On Wednesday I was in my backyard trying to get a closer look at the river otter that has returned to our little pond when I spotted a large bird perched at the top of an overhanging tree. AN OSPREY! I was stunned! We’re about 4 or 5 miles in from the coast, so I never expected one to venture so far inland. But alas! There it was!
Birds of Prey are wonderful because they sit still for extended periods of time. I booked it back up to the house and pulled out my telescope with my camera mount to snag a pic.
In general, telescope pictures are hard to take. The focal length for most star related activities is infinity – so easy! But for close stuff the adjustment is coarse and the light balance is terrible. I spent a bit of time trying to get this one right, but it’s still whitewashed.
Still, I’m stoked about the bird. Such a treat!
Italian Burrata Cheese.
This cheese came recommended by Michelle & Noah, two masterful foodies whose opinions carry more weight than most. Jen and I had been looking for a proper cheese for tomato caprese salad. During our trip through Italy we had the most amazing Caprese salads! But here at home, our attempts did little more than disappoint. Even the revered buffalo mozzarella felt like a cheap substitute.
The word “Burrata” means “Buttered” in Italian and, curiously, wikipedia reports that this cheese was originally a way to use up scraps of unused mozzaralla. Don’t be fooled, this is no left-over cheese. Burrata is a treasure chest of a cheese. It consists of a protective outside shell of mozzarella encasing a precious richness of cream inside. Like its mozzarella brethren, Burrata is sold in a salty brine. But unlike its inferior relatives, Burrata’s cream interior elevates the soft creamy texture to new levels. When you cut open the ball of Burrata, the thickened cream flows out. Quickly throwing on a caprese salad and topping with balsamic and basil? It’s perfect.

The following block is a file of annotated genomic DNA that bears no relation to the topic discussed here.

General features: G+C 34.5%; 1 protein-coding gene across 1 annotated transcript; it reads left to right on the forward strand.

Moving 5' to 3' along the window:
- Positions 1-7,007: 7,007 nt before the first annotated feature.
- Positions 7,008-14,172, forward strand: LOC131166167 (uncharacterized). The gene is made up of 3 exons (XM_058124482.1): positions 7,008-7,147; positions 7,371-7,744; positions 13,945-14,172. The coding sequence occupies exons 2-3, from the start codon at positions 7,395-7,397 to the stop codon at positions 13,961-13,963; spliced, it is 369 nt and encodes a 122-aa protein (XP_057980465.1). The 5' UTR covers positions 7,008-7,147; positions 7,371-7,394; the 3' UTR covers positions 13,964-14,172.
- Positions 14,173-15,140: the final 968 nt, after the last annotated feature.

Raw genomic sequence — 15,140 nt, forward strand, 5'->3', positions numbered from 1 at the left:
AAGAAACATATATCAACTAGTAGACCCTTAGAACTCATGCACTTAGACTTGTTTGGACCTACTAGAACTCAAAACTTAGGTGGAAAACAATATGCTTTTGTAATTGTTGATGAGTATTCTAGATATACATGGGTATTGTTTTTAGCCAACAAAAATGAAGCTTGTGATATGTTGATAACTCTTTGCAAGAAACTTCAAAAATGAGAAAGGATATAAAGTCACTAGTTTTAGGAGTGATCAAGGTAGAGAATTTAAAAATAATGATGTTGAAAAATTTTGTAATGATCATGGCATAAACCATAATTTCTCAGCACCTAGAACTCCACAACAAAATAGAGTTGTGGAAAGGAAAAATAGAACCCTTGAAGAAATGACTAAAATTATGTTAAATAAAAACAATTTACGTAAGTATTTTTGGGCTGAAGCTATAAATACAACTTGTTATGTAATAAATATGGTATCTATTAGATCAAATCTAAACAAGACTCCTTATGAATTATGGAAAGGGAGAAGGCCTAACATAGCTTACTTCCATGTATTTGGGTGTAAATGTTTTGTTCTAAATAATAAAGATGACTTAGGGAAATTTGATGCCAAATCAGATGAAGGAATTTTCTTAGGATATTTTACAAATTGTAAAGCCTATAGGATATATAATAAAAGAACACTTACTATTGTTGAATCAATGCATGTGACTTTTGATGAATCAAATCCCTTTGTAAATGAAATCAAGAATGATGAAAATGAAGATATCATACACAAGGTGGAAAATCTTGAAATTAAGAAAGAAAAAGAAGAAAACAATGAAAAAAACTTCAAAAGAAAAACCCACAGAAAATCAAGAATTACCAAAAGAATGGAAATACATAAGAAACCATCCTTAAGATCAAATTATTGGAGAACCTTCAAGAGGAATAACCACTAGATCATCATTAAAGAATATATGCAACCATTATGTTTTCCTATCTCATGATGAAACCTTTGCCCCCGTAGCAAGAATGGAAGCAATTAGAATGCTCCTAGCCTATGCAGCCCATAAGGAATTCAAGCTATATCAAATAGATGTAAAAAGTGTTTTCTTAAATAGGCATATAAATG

The faults of this cheese are very specific. The taste is off the charts, but use is limited and cost is high. Websites recommend it for salads and… well, that’s about it. It’s beyond perfect for Caprese but impossible with a cracker. The other downfall? Price = $5 per ball. This is an expensive luxury.
*Fun fact: we made this amazingly perfect caprese salad with the WORST TOMATOES EVER GROWN. I am eager to see how memorable the salad is with fresh tomatoes and basil from the garden. I expect nothing less than nirvana.
There are certain foodstuffs that require a very high time investment to make. In general, dinners that require me to schedule time on my calendar are less likely to happen. For example? Raviolis.
The solution: Economies of scale. If you make a HUGE HEAP of raviolis all at once it is entirely worth it. Jen and I have developed a good system: I make and roll the dough, Jen stuffs and seals the raviolis. We then lay the raviolis out in sheets and freeze for later. It’s perfect!
Except that freezer space becomes challenging when you have 200+ raviolis that need freezing because you can’t stack unfrozen raviolis; they stick together. A few weekends ago I built a ravioli apartment complex for the freezer. It accommodates up to 6 stories of raviolis, each of which holds approximately 62 raviolis.
Economies of scale has never been so delicious.
WOW. I have been so bad at posting it is disgusting. I am appalled at myself.
Today’s Five Things:
1. I have about 4 cheese posts to update
2. Things in the office are slow, we’ve been granted furlough once a week. I’m taking advantage of the time to try and get yardwork and guitar practicing done
3. Part of #2’s yardwork is a garden that Jen and I built last weekend. We will grow tomatoes and other vegetables of justice.
4. Since my last post, I have eaten so many raviolis. Soooo many.
5. Tonight we go to a bird of prey presentation. I am stoked.
I’m pleased to report the addition of a Nest Thermostat to the DiDonato home! While perusing the local papers a few weeks ago, Jen found a remarkable deal to get a free Nest with any solar consultation. We’ve been thinking about solar anyway so it seemed like an obvious choice. We signed up, enjoyed our consultation, and waited patiently for the mail.